Film Scanning

  • Leica R5 - 28-70mm, 50mm and 135mm R lenses
  • Kodak Portra 400 Colour Negative and Agfa 100 Colour Transparency films
  • Processed and Scanned (Noritsu scanner - 30MP) by Ag Photolab Birmingham 
  • Edited in Photoshop and downsized to around 18MP.

This is the first time I have had my flms scanned in lab and they were fine. Clean and sharp. My Nikon LS-9000 is an excellent scanner, but scanning all the films would have taken a long time and since I can neither replace or repair my scanner as its many years old and has scanned many 1000's of my images, it takes the pressure off that so I can carry on scanning my film archive.

Cost per shot is about £0.75, so as you can see I press the shutter only when I'm convinced I have a good shot. No trial and error digital overshooting here. A time consuming process since I shot some of this before Christmas and only got to see the results yesterday.

Convenience, cost, speed and turnaround time from shooting on film 3/10.

Pleasure in doing it and final results from shooting on film 10/10. 

I am currently having to stop myself (seriously) selling all my digital gear and buying more film cameras as it makes no sense and yet I still want to do it. There is something magical about the whole process and the final results that only a photography junkie like me (and many others of course) could explain. And that explanation would be a rambling, semi-pretentious pile of BS in the main. It is like reconnecting with that pleasure of discovery I had when I started getting serious about photography. And I certainly have a good deal more 'quality control' then when I'm shooting on digital. The thrill of seeing what I'd shot and the pleasure I got from turning those chemical processes and scans into images is difficult to ignore and it's really nice to be a 'real photographer' again. (Told you it would be pretentious BS!!) But above all it's fun, it's creative and it means I get to exercise all those skills and craftsmanship I taught myself many years ago. And that is very seductive.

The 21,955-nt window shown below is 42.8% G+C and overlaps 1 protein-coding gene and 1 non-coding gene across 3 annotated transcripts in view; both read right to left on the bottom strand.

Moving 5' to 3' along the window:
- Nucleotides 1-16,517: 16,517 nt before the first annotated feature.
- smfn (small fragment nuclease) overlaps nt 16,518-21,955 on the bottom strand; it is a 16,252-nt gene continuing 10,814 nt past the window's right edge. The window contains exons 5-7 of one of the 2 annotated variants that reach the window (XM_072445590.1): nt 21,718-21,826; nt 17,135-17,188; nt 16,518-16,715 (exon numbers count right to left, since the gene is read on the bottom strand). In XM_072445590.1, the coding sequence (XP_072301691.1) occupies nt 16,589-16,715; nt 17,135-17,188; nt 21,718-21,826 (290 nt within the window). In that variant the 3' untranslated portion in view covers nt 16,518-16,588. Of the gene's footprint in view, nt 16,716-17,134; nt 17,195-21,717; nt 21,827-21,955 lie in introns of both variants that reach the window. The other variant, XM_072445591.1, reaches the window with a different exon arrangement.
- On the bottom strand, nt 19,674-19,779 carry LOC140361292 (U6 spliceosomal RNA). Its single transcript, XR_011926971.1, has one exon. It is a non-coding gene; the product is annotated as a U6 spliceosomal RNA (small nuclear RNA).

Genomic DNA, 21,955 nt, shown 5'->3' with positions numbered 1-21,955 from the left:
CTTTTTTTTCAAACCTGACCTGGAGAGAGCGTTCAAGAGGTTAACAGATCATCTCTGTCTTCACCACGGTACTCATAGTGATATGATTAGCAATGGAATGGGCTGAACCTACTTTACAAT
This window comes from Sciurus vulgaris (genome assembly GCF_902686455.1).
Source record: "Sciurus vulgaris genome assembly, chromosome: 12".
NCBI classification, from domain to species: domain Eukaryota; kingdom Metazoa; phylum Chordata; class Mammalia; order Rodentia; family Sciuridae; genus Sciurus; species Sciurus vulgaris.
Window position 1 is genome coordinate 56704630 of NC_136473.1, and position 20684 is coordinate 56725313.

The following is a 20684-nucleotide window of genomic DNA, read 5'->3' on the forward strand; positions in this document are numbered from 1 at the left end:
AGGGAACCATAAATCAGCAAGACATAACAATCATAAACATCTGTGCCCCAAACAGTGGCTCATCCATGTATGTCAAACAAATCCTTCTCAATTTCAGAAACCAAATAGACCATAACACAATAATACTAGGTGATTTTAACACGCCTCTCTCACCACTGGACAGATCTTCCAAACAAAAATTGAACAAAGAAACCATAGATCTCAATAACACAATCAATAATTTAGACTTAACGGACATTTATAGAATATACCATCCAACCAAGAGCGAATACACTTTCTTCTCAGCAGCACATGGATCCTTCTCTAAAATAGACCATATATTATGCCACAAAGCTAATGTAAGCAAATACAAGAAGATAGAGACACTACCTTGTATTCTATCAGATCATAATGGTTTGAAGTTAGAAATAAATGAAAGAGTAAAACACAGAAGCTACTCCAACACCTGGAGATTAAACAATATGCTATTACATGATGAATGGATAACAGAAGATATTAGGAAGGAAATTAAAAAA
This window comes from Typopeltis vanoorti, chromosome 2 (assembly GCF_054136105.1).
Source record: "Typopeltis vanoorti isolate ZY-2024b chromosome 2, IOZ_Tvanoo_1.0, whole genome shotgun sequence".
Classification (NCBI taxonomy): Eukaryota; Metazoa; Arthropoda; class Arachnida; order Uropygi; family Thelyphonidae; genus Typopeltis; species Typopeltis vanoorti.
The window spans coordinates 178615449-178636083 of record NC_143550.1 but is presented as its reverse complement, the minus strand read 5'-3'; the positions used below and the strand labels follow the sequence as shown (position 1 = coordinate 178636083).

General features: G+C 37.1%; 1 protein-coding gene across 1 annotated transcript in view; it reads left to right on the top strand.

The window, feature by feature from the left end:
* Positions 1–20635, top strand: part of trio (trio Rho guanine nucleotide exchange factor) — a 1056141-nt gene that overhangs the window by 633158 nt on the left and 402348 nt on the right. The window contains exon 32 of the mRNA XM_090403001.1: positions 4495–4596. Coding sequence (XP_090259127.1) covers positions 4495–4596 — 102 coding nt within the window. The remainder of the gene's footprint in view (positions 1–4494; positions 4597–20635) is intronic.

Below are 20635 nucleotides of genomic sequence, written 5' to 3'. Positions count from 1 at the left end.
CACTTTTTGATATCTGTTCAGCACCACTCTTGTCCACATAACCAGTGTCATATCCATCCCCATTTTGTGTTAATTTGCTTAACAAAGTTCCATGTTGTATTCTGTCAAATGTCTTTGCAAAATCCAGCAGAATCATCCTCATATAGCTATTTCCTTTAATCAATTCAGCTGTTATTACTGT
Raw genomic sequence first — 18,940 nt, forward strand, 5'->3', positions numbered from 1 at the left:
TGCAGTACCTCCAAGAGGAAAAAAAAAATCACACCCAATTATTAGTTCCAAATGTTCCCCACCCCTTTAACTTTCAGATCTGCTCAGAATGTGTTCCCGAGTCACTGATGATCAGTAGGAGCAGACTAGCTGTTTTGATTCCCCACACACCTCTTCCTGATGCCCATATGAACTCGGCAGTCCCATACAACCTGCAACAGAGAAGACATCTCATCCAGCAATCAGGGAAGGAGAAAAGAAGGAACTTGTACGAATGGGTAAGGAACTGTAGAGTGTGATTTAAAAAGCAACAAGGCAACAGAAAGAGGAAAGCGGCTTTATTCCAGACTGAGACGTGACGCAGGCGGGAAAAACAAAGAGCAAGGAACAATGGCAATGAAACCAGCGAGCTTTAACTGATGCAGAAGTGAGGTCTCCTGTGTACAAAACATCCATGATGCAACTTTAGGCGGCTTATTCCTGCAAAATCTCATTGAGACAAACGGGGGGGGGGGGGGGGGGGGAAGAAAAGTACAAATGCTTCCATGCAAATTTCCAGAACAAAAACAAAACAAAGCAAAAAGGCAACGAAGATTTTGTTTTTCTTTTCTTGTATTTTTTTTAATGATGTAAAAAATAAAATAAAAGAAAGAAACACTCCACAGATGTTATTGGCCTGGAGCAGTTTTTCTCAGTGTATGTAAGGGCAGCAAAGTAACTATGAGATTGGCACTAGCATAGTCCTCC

I doubt I will abandon digital, but then you never know. Certainly every time I go out to create some pictures my first inclination is to pick up my film camera. Now I do have to remember that I still shoot a few commissions for clients and I also need a way to shoot stock video, but the desire to return to film shooting full time is becoming harder and harder to resist and while it is now somewhat diluted by my need to transfer the results to digital, I like the whole film process so much that I may eventually succumb to what I want to do rather than what I should do.

So no changes there then!!